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Article
January 16, 1987

Body Weight and LongevityA Reassessment

Author Affiliations

From the Channing Laboratory and the Department of Medicine, Brigham and Women's Hospital (Drs Manson, Stampfer, Hennekens, and Willett), the Departments of Preventive Medicine and Clinical Epidemiology, Harvard Medical School (Dr Hennekens), and the Department of Epidemiology, Harvard School of Public Health (Drs Manson and Willett), Boston.

From the Channing Laboratory and the Department of Medicine, Brigham and Women's Hospital (Drs Manson, Stampfer, Hennekens, and Willett), the Departments of Preventive Medicine and Clinical Epidemiology, Harvard Medical School (Dr Hennekens), and the Department of Epidemiology, Harvard School of Public Health (Drs Manson and Willett), Boston.

JAMA. 1987;257(3):353-358. doi:10.1001/jama.1987.03390030083026
Abstract

Conflicting results have been reported concerning the association between body weight and longevity. The shape of the curve relating weight to all-cause mortality has been variously described as linear, J-shaped, and even U-shaped. To assess the validity of the evidence for optimal weight recommendations, we examined the 25 major prospective studies on the subject. Each study had at least one of three major biases: (1) failure to control for cigarette smoking, (2) inappropriate control of biologic effects of obesity, such as hypertension and hyperglycemia, and (3) failure to control for weight loss due to subclinical disease. The presence of these biases leads to a systematic underestimate of the impact of obesity on premature mortality. Although these biases preclude a valid assessment of optimal weight from existing data, available evidence suggests that minimum mortality occurs at relative weights at least 10% below the US average.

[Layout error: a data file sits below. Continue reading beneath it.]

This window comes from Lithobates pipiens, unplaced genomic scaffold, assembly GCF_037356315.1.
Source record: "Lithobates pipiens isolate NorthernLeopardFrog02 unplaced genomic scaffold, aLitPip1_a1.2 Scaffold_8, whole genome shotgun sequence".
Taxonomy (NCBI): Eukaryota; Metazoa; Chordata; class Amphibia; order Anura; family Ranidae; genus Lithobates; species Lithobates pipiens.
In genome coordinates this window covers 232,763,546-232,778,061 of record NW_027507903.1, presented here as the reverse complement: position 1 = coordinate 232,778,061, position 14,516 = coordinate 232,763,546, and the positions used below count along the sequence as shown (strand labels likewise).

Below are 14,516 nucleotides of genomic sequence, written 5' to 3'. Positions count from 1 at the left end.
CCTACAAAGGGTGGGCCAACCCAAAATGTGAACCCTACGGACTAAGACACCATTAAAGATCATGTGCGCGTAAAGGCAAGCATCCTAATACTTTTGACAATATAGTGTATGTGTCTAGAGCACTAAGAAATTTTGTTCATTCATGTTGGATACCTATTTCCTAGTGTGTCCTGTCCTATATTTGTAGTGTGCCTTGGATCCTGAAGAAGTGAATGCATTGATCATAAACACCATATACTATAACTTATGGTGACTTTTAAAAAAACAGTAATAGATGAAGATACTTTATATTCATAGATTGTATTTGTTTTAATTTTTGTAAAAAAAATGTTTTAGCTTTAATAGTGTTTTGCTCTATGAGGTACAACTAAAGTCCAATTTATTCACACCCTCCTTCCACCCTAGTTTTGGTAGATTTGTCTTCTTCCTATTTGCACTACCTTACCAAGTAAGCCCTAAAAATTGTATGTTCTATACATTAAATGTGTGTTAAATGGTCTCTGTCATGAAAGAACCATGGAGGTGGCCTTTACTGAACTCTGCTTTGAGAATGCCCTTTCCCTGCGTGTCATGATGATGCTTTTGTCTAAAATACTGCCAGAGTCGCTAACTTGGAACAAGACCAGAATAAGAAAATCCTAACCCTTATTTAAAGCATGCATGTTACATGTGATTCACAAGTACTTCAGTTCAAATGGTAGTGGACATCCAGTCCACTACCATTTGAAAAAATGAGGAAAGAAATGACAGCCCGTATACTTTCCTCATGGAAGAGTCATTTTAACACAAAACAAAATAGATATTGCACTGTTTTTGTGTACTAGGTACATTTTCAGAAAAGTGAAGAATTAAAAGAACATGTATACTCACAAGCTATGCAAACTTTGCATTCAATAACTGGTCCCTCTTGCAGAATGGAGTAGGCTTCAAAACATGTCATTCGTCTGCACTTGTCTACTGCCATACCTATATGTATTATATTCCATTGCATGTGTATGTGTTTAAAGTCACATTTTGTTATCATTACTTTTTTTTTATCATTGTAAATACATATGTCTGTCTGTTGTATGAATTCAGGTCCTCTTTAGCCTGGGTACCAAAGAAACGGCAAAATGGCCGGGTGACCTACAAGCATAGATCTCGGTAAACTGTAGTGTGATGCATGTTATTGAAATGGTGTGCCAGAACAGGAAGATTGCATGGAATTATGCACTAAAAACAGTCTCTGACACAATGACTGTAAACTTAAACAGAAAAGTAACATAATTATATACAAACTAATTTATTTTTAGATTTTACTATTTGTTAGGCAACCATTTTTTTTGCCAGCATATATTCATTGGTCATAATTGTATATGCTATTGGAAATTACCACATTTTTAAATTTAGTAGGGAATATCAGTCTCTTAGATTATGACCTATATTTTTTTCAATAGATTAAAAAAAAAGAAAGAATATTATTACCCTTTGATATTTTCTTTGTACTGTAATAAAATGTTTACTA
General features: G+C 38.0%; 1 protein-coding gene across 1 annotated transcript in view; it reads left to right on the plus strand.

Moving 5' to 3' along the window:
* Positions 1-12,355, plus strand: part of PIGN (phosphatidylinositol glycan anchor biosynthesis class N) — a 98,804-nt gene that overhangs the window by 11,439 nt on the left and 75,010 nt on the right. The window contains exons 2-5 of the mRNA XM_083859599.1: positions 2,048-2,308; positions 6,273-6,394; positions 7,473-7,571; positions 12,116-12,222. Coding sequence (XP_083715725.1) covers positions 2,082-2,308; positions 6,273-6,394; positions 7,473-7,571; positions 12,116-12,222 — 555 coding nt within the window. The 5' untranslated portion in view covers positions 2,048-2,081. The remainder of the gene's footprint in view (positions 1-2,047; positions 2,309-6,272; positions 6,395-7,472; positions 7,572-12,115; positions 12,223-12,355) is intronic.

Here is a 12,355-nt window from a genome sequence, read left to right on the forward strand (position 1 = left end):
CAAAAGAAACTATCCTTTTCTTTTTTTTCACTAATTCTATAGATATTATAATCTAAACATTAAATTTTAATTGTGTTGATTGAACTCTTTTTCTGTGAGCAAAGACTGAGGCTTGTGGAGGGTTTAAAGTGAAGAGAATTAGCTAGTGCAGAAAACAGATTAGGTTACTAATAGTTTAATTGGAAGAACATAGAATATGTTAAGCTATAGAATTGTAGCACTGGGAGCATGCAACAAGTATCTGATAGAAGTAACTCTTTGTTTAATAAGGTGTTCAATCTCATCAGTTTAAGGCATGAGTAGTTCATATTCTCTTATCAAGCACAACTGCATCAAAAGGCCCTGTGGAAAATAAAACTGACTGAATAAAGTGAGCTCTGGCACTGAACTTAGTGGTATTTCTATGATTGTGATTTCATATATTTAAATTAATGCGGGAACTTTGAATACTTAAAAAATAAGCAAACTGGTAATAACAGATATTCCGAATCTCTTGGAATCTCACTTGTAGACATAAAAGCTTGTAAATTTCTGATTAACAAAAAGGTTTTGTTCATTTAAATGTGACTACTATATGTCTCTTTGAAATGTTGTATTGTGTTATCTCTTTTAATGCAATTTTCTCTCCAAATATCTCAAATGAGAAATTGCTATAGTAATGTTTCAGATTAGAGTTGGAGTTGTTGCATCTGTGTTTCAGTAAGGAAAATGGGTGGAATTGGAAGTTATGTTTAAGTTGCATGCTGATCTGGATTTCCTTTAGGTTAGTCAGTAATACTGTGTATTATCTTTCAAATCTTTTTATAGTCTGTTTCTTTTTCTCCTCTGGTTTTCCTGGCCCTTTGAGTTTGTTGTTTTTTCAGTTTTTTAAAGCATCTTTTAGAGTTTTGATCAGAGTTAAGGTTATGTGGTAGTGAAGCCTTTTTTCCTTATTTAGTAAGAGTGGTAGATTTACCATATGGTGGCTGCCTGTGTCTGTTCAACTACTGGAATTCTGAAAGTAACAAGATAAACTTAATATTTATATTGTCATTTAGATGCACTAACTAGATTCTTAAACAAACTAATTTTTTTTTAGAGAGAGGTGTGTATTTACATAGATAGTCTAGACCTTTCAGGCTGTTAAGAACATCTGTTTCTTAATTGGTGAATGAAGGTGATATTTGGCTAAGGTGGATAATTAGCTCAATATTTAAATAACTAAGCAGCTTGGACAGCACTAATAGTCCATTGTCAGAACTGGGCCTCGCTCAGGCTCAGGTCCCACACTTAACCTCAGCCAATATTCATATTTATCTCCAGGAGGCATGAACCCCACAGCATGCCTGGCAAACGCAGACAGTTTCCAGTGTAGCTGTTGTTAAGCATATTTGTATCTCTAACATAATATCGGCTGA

(JAMA 1987;257:353-358)

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